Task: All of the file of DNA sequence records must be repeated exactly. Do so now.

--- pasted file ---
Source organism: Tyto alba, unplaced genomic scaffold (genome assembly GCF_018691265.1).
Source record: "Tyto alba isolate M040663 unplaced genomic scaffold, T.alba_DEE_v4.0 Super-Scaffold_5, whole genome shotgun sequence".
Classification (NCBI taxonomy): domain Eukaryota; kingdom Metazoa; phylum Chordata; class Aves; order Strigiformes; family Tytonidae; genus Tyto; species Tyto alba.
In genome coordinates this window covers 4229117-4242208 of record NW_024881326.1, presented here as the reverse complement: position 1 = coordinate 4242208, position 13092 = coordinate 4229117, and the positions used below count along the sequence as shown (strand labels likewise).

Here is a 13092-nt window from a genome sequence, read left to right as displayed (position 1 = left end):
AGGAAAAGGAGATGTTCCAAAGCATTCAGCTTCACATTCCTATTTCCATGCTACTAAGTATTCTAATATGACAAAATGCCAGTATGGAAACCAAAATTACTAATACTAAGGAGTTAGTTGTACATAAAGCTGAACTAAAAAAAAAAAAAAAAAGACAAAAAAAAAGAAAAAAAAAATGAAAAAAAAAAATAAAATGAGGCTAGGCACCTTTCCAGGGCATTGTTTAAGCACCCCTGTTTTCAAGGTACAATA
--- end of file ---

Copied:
Source organism: Tyto alba, unplaced genomic scaffold (genome assembly GCF_018691265.1).
Source record: "Tyto alba isolate M040663 unplaced genomic scaffold, T.alba_DEE_v4.0 Super-Scaffold_5, whole genome shotgun sequence".
Classification (NCBI taxonomy): domain Eukaryota; kingdom Metazoa; phylum Chordata; class Aves; order Strigiformes; family Tytonidae; genus Tyto; species Tyto alba.
In genome coordinates this window covers 4229117-4242208 of record NW_024881326.1, presented here as the reverse complement: position 1 = coordinate 4242208, position 13092 = coordinate 4229117, and the positions used below count along the sequence as shown (strand labels likewise).

Here is a 13092-nt window from a genome sequence, read left to right as displayed (position 1 = left end):
AGGAAAAGGAGATGTTCCAAAGCATTCAGCTTCACATTCCTATTTCCATGCTACTAAGTATTCTAATATGACAAAATGCCAGTATGGAAACCAAAATTACTAATACTAAGGAGTTAGTTGTACATAAAGCTGAACTAAAAAAAAAAAAAAAAAGACAAAAAAAAAGAAAAAAAAAATGAAAAAAAAAAATAAAATGAGGCTAGGCACCTTTCCAGGGCATTGTTTAAGCACCCCTGTTTTCAAGGTACAATA